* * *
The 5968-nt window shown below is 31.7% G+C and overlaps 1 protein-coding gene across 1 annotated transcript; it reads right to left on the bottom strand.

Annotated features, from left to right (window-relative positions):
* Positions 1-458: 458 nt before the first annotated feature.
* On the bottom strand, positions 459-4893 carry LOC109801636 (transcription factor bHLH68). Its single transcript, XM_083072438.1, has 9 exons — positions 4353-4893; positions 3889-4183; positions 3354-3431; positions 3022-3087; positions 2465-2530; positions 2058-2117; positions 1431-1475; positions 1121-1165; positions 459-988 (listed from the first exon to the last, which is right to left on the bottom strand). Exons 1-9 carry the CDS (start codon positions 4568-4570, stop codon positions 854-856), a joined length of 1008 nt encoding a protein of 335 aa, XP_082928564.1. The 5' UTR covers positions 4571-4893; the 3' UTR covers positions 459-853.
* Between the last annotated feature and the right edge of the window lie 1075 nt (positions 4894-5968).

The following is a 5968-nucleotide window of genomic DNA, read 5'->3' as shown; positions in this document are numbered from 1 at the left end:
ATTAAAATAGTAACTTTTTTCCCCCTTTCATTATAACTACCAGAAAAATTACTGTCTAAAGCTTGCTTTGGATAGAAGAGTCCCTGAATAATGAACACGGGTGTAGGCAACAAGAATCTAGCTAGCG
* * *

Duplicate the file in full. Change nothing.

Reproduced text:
The 5968-nt window shown below is 31.7% G+C and overlaps 1 protein-coding gene across 1 annotated transcript; it reads right to left on the bottom strand.

Annotated features, from left to right (window-relative positions):
* Positions 1-458: 458 nt before the first annotated feature.
* On the bottom strand, positions 459-4893 carry LOC109801636 (transcription factor bHLH68). Its single transcript, XM_083072438.1, has 9 exons — positions 4353-4893; positions 3889-4183; positions 3354-3431; positions 3022-3087; positions 2465-2530; positions 2058-2117; positions 1431-1475; positions 1121-1165; positions 459-988 (listed from the first exon to the last, which is right to left on the bottom strand). Exons 1-9 carry the CDS (start codon positions 4568-4570, stop codon positions 854-856), a joined length of 1008 nt encoding a protein of 335 aa, XP_082928564.1. The 5' UTR covers positions 4571-4893; the 3' UTR covers positions 459-853.
* Between the last annotated feature and the right edge of the window lie 1075 nt (positions 4894-5968).

The following is a 5968-nucleotide window of genomic DNA, read 5'->3' as shown; positions in this document are numbered from 1 at the left end:
ATTAAAATAGTAACTTTTTTCCCCCTTTCATTATAACTACCAGAAAAATTACTGTCTAAAGCTTGCTTTGGATAGAAGAGTCCCTGAATAATGAACACGGGTGTAGGCAACAAGAATCTAGCTAGCG